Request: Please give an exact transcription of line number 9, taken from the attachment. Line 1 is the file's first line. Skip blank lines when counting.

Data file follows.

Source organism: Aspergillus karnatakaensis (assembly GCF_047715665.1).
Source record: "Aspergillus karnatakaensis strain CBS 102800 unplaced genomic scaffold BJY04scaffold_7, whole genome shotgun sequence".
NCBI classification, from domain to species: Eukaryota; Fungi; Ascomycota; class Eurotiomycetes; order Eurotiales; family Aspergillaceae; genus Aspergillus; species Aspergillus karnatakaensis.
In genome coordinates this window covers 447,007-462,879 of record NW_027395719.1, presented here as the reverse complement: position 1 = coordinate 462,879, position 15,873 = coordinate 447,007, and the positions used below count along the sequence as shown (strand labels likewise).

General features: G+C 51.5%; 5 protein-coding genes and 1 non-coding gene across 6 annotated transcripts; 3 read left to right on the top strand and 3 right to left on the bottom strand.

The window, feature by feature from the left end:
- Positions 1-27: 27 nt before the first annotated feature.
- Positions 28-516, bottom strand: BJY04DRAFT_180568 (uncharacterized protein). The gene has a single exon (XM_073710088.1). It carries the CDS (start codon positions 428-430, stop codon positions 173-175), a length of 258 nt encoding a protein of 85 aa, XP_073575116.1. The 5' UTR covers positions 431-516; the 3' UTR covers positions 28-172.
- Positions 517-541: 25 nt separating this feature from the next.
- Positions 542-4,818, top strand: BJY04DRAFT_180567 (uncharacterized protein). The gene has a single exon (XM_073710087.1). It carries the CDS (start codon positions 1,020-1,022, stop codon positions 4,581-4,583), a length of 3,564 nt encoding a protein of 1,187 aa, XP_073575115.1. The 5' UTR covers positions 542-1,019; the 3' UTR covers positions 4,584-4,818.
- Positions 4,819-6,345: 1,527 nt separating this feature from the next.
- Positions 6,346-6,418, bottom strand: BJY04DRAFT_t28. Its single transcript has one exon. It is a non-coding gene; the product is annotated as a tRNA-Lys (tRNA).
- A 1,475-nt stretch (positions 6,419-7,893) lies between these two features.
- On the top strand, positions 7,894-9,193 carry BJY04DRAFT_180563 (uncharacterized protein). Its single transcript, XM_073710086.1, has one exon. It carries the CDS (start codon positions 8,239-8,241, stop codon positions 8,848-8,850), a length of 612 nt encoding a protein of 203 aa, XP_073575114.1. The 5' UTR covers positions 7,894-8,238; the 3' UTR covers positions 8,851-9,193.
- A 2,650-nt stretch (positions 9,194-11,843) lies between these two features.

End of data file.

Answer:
- Positions 517-541: 25 nt separating this feature from the next.